Addressing Livability Challenges in Disadvantaged Neighborhoods

City: Anaheim, California

Reporting to: Deputy City Manager/Planning Director

The Challenge

Like many cities across the US, the City of Anaheim lacks sufficient affordable housing, and residents rely almost exclusively on automobiles for daily activities. These two factors combined create over-crowded living conditions and parking challenges in the city’s most disadvantaged neighborhoods. Parking scarcity severely impacts the quality of life in neighborhoods that share socio-economic attributes such as high poverty, high rent burden, severe over-crowding, and an aging housing stock. The result is parking tickets burdening residents, unsafe circulation for emergency vehicles, and adjoining neighborhood conflicts. Mayor Aitken and City Council have identified improving the quality of life in impacted neighborhoods—with reducing parking challenges as a key goal—as a city priority. They recognize the need for innovative solutions that go beyond building more parking.

The Mayor and City Council recently kicked-off a strategic planning process with the mandate to “think big” when it comes to improving neighborhoods. Public safety, transportation, and quality affordable housing are critical issues in these neighborhoods. Many of the impacted neighborhoods are made up of low-income Latino families, with many people working in service industry jobs in Anaheim. The hope is that this project will lead to larger policy discussions about creating much needed new affordable housing units and how these new communities can be properly connected to job centers via transit or other means. Addressing parking scarcity and the related issue of high housing costs is also the focus of the city’s participation in the Bloomberg Harvard City Leadership Initiative’s Innovation Track through which a cross-departmental city team is learning innovation techniques to engage residents in testing, adapting, and scaling creative ideas to tackle this priority. As part of this initiative, the city team is engaging with residents, property owners, and property managers in two key neighborhoods that share characteristics to understand their experiences and the scale of the problem.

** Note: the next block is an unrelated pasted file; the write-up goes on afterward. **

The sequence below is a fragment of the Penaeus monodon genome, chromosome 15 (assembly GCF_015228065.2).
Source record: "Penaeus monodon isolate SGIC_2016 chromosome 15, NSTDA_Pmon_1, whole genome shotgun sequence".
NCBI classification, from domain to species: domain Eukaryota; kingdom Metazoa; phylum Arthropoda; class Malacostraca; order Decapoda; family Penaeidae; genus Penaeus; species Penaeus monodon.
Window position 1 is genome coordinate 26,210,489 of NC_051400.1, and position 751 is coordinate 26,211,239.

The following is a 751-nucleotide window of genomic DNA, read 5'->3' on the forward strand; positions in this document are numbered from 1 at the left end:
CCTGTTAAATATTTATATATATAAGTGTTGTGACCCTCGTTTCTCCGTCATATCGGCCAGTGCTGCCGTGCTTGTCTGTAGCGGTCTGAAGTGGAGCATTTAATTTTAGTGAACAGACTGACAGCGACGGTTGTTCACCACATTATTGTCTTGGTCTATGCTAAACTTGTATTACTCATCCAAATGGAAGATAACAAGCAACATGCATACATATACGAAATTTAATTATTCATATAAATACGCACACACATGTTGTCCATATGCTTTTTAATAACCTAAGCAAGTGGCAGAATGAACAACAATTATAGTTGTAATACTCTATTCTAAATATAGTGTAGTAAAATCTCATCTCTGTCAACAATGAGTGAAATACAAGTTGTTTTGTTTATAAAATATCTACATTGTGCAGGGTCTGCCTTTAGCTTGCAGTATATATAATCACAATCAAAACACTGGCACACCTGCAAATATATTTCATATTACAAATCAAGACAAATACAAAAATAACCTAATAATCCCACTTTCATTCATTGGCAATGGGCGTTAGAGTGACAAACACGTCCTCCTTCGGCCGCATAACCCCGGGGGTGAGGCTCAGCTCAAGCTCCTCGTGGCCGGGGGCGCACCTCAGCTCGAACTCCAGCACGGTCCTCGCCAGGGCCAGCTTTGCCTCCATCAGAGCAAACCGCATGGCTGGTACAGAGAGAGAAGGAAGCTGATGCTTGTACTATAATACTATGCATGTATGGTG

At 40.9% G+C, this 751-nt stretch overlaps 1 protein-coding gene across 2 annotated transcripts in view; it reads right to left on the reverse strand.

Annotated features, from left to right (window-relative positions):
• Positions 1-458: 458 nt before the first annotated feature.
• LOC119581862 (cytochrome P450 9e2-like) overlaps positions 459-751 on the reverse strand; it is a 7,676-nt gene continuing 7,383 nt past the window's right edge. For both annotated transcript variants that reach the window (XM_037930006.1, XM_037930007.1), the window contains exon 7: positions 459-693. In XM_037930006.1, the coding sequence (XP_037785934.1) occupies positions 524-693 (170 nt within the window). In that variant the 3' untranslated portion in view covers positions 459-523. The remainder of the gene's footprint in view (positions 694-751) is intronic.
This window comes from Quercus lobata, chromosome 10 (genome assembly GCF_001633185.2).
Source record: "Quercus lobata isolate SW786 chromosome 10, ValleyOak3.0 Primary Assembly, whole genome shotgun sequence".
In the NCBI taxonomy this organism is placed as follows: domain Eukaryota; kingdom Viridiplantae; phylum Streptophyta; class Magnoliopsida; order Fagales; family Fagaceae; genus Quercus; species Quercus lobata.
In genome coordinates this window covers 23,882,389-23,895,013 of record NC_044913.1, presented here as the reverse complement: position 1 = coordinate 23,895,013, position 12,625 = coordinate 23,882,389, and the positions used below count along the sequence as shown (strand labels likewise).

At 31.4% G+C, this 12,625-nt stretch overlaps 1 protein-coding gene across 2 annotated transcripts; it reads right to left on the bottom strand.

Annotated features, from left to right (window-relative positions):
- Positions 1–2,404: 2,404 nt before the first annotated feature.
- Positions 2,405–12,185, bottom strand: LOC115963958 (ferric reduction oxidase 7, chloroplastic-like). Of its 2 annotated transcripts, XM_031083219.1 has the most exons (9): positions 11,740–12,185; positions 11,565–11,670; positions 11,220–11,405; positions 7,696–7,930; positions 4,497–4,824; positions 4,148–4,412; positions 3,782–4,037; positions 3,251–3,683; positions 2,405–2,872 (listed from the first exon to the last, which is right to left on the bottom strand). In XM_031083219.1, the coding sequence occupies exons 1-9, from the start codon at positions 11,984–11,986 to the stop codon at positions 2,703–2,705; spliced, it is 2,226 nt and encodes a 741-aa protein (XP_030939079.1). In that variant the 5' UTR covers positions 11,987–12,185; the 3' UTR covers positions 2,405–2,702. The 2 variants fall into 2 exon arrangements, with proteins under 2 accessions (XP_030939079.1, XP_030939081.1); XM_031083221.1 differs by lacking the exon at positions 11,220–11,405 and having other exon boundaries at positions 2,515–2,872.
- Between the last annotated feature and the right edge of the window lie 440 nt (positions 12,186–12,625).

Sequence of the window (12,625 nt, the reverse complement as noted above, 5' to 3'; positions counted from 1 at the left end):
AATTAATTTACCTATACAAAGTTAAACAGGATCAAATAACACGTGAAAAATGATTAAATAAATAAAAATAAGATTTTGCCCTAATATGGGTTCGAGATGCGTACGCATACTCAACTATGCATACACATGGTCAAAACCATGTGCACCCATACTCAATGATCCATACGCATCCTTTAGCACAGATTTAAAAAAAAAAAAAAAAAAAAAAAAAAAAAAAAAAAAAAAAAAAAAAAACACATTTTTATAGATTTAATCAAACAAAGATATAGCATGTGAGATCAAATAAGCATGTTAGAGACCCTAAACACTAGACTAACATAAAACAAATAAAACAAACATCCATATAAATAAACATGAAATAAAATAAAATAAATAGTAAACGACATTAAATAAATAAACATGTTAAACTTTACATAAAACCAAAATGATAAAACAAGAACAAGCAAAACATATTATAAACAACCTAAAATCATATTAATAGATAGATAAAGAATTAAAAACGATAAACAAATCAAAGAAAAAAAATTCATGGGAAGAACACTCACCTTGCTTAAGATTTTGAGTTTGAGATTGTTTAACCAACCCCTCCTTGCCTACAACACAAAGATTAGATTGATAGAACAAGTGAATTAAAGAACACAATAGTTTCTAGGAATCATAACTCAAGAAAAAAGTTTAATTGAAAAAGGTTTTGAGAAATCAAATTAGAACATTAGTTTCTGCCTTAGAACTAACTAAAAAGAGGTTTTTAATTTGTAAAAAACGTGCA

The summer fellow will work side-by-side with the Innovation Track team to help the city deliver on its initial ideas emerging from the track work and make progress towards the city’s goals of improving resident quality of life in disadvantaged neighborhoods. In addition, the work of the summer fellow can potentially support integrating and expanding the learnings from the Innovation Track to other challenges and departments throughout the city. A successful summer fellow will help implement an initiative developed as a result of gaining deeper resident insights and help test new methods of problem solving at city hall. Key questions include:

  • How might the city implement the initiative chosen for testing as part of the Innovation Track team’s work on improving livability?

  • How might the city incorporate the lessons learned in the Innovation Track to scale innovation throughout the city?

What You’ll Do

Working together with the innovation track core team comprised of representatives from Planning, Neighborhood and Human Services; Housing and Community Development; Public Works Traffic and Transportation Planning; etc., the fellow will help support the implementation plan coming out of the track work and help the city scale new resident-engaged ways of working across city hall.

Key Deliverables Include:

  1. Implementation plan for initiative chosen for testing during the track and advancing the delivery plan put together during the final phase of the program.
  2. Potential testing/planning around one of the other initiatives from the portfolio of initiatives developed to improve livability by the innovation track team.
  3. Plan to scale innovation methods learned in the track to other policy challenges within the city.
  4. A presentation to key stakeholders, including the Mayor and City Manager, of the fellow’s recommendations.


What You’ll Bring

The fellow will be expected to possess the following skills:

  • Data analysis
  • Qualitative interviewing and analysis
  • Mapping (GIS) preferred but not required
  • Policy analysis
  • Design Thinking
  • Spanish language fluency (preferred)


The fellow is also expected to bring the following mindsets:

  • Curiosity
  • Creativity
  • Passion and energy
  • Teamwork


Back to Summer Fellowships page.

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